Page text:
Another great poetry must read includes McHenry”s Helleniad.
Darius, King of Kings, is not amused. When rebellions irrupt in the Ionian border provinces of his empire; it is not enough for Darius to send his generals to crush them. Darius is sensible that troublesome Greeks from Athens and Eretria gave the rebels military aid and assistance: and for that reason, Darius intends to expurgate them, extending the borders of his empire by subjugating a new province, to be named: Attica.
Supremely confident in his million-man army of peasant-slaves, Darius regally instructs his ambassadors to tour Attica and demand the ritual tokens of “earth and water”: the traditional signs of capitulation and submission to Persian rule. While smaller city-states unhesitatingly submit, not so Athens and Sparta: who unceremoniously catapult the Persian ambassadors to their deaths over the nearest cliff.
Darius is not adverse to a challenge: upon hearing the decease of his ambassadors, he orders the invasion of Attica. And so the First Perisan invasion of Greece has begins.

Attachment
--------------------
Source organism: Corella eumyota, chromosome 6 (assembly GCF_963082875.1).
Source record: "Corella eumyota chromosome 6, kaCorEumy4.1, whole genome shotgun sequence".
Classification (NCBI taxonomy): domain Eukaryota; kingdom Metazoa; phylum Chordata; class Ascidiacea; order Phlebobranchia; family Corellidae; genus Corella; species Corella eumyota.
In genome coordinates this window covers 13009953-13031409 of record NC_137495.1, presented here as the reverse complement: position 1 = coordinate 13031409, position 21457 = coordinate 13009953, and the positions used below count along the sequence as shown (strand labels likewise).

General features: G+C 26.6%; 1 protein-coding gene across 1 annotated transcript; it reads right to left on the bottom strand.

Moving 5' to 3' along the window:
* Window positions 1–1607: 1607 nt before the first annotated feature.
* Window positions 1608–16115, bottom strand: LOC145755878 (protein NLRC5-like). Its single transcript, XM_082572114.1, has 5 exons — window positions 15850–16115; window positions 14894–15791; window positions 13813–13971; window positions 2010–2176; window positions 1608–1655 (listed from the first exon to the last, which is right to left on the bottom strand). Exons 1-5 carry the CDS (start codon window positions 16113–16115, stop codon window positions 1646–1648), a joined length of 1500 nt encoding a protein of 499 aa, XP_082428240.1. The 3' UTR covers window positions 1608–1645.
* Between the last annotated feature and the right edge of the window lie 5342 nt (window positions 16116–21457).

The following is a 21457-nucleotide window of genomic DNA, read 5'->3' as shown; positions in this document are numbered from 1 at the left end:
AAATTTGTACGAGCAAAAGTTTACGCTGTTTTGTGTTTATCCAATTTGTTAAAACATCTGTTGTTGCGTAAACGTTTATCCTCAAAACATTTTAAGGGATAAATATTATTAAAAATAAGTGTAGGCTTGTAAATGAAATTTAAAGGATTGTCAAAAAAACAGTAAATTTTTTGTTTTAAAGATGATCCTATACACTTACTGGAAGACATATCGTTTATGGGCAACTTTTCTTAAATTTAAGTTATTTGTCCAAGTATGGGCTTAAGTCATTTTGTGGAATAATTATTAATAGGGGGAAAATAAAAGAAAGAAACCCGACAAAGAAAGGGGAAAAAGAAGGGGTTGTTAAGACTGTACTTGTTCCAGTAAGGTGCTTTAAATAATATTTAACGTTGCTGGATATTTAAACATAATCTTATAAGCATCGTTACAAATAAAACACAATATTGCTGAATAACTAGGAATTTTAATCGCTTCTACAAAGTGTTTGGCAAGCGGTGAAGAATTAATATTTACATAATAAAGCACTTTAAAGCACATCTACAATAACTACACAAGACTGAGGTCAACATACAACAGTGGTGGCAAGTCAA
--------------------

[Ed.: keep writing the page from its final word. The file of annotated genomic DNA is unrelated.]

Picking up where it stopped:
However, things do not at all go the way the King of Kings would like: the first campaign under Mardonius developed into something of a fiasco, turning out at best only a partial success. Darius promptly prepares a second campaign to be headed by the experienced Datis and assisted by Artaphernes: but even as the massive army departs, he receives several dire omens presaging a grievous outcome for the Persians.
Doubts begin to fill Darius’ mind. Inconceivable as the idea is – what if Datis and Artaphernes also fail? Must Darius himself empty his provinces to man a third expedition? Or is it time to finally cut his losses and admit the unthinkable – defeat at the hands of some upstart Greeks?